Name: Gary Jeynes
Years of experience: 35 (30 at Humber)
Occupation: Director of Public Safety, Humber College

Q. How did you get started in your industry?

A. I pursued a career in public safety because I have a strong personal interest in community relations and serving others. Prior to arriving at Humber 30 years ago, I worked for Massey Ferguson and Canada Post in their safety and security departments, where I learned and developed the skills and approach necessary to oversee a successful public safety department.

Describe the ideal qualities a person should have to succeed in your industry?

The primary role of Humber’s public safety department is to ensure a safe campus environment for students, staff, faculty and visitors.

We achieve our goal because our team has excellent communication skills, is able to relate to a diverse population and has the ability to react to a wide variety of situations on a moment’s notice. Being decisive and empathetic is critical, as all decisions are made in the best interest of the people we serve. Due to the fast-paced nature and unpredictability of the work, it is also important to be organized, flexible and a good multi-tasker.

Developing relationships with community leaders and local police services is also important. As past chair of Toronto Crime Stoppers, I have maintained close ties with Toronto Police Service, with whom Humber has a strong working relationship.

What kind of background, either educational or other, best suits someone starting out in your industry?

Training in justice studies or security-related courses is vital. Many people working in public safety have earned a diploma or degree in a related field. Public safety professionals must also possess broader knowledge of the managerial and organizational components of public service. They must also have a deeper understanding of how domestic and worldwide issues impact organizations both internally and from the public's perspective.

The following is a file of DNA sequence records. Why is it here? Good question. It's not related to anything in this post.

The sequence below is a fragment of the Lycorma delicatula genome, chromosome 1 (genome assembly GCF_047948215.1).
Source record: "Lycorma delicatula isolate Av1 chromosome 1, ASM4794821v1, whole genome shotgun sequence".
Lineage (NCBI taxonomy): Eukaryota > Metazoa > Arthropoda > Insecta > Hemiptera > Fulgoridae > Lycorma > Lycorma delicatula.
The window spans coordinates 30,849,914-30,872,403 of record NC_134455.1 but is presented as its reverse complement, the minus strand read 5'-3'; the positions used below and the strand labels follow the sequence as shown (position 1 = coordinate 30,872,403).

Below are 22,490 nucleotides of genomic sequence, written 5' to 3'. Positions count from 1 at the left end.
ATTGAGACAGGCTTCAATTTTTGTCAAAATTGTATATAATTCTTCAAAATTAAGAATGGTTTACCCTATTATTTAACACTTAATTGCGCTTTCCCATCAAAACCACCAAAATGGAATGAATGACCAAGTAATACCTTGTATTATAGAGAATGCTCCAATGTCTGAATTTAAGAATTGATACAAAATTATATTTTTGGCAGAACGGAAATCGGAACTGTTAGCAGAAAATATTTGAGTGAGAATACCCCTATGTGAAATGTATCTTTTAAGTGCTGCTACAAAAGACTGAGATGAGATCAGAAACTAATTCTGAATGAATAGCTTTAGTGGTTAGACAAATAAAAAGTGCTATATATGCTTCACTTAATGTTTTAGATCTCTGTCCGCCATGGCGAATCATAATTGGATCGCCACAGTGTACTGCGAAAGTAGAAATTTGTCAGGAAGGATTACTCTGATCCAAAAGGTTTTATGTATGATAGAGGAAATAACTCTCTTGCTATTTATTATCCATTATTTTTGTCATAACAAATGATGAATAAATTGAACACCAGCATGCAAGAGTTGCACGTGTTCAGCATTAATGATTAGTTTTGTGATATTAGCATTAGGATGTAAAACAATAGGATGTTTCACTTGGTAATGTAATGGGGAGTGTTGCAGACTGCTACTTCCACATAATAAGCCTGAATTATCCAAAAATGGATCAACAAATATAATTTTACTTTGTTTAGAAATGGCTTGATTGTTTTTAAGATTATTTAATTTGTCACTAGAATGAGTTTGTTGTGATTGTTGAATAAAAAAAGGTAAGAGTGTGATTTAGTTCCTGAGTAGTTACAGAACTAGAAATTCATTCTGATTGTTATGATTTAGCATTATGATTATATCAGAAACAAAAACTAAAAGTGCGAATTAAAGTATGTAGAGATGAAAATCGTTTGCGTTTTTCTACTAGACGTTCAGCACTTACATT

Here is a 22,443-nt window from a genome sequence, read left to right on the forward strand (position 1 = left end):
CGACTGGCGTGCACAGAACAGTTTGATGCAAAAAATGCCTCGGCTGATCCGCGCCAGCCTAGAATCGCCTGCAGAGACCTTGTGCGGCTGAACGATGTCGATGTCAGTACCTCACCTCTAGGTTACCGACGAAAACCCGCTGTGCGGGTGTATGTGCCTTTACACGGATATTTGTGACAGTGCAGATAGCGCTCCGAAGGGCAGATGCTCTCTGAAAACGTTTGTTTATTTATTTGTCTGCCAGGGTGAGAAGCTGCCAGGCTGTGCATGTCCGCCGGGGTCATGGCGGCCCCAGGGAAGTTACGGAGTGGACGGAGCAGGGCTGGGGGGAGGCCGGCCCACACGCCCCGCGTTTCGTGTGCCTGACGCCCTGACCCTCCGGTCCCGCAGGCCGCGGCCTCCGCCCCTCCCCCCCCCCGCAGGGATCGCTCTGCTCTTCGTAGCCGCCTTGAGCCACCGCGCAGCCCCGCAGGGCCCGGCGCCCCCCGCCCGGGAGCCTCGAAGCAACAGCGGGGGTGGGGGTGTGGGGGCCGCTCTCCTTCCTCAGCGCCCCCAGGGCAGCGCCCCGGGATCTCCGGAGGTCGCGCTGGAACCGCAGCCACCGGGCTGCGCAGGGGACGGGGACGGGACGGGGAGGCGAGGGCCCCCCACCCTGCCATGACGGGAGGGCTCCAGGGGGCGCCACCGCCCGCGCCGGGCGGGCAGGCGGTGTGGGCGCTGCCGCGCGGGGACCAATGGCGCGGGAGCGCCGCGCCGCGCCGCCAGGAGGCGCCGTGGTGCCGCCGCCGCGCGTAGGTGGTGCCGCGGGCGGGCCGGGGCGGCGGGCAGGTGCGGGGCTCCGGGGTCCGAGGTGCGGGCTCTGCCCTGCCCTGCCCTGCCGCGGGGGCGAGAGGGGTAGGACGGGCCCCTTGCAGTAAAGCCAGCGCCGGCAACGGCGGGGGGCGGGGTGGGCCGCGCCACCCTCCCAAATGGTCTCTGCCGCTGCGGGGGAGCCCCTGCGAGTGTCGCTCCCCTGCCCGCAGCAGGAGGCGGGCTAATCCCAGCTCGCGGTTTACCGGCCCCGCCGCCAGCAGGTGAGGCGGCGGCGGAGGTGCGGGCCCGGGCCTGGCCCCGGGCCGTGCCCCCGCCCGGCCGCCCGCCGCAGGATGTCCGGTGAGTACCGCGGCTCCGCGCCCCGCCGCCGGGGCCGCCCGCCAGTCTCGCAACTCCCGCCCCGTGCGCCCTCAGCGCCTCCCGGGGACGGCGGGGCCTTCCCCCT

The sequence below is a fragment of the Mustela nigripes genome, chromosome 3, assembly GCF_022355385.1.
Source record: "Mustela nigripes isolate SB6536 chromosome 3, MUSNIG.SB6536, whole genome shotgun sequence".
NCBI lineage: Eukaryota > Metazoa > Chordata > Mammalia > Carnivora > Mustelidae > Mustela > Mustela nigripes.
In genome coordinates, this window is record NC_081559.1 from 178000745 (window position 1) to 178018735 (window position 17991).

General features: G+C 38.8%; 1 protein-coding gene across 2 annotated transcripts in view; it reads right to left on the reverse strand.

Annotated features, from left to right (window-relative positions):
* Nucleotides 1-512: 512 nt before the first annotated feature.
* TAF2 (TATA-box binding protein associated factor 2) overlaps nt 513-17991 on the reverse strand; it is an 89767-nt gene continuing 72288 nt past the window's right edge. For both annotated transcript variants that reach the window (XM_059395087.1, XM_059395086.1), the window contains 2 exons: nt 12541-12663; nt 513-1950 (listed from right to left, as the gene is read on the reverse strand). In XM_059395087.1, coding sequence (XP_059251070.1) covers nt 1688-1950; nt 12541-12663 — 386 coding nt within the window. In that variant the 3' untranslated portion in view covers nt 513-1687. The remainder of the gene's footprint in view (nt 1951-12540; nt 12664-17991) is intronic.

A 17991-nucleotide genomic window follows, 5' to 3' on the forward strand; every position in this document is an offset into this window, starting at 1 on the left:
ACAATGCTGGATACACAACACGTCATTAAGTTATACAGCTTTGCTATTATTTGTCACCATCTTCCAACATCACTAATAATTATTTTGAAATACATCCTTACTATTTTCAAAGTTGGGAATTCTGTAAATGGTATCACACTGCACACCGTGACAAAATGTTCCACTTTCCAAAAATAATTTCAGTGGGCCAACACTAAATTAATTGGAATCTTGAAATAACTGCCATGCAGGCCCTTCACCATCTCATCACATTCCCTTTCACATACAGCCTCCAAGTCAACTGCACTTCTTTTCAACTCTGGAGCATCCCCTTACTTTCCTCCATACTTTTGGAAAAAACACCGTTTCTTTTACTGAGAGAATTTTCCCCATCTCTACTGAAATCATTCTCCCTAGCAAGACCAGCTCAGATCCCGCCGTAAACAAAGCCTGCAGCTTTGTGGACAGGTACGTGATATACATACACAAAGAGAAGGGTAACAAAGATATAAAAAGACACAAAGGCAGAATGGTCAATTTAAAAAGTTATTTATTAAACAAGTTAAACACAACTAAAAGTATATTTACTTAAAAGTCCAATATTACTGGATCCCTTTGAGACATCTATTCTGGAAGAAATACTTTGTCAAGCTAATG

Additional education, such as risk assessment training and conflict management, will also benefit someone starting out in this industry.

What do you like most about your job?

I like that every day is different and that there is never a dull moment. The industry is constantly changing and I have ongoing opportunities to learn about new equipment or security methods. Interacting with and serving students on a daily basis is also a high point of my job. At Humber, working with staff and students means that we have 20,000 pairs of eyes on campus every day. If anyone sees and reports a potential incident, the Department of Public Safety can effectively act on it.

What are some of the most challenging aspects of your industry?

While it’s easy to stay current with new technology, the hard part is effectively implementing new systems while maintaining best practices and seamless public safety services. Humber has introduced new and improved many public safety measures including: state-of-the-art digital fire alarm and public address systems, a closed circuit television system that monitors the entire campus, security cameras monitored 24/7, and interior and exterior emergency phones with direct communication to security staff, among many other features, programs and equipment.

For newcomers to the industry, what tips would you offer them?

Research the industry as much as possible and get a variety of perspectives. A great way is to talk to people who work in the field so that you can become familiar with what they do and their experiences. Ask industry professionals about the future of the industry, and for any referrals or connections they may have. It is important to make an informed decision to see if this career option will meet your personal and professional goals.

What kind of local associations/organizations/volun­teer activities would you recommend?

There are many organizations such as Crime Stoppers within the local community that are always looking for volunteers. Associations such as the Ontario Association of Colleges and University Security Administrators (OACUSA) and local police divisions are also good sources for volunteer opportunities and general information.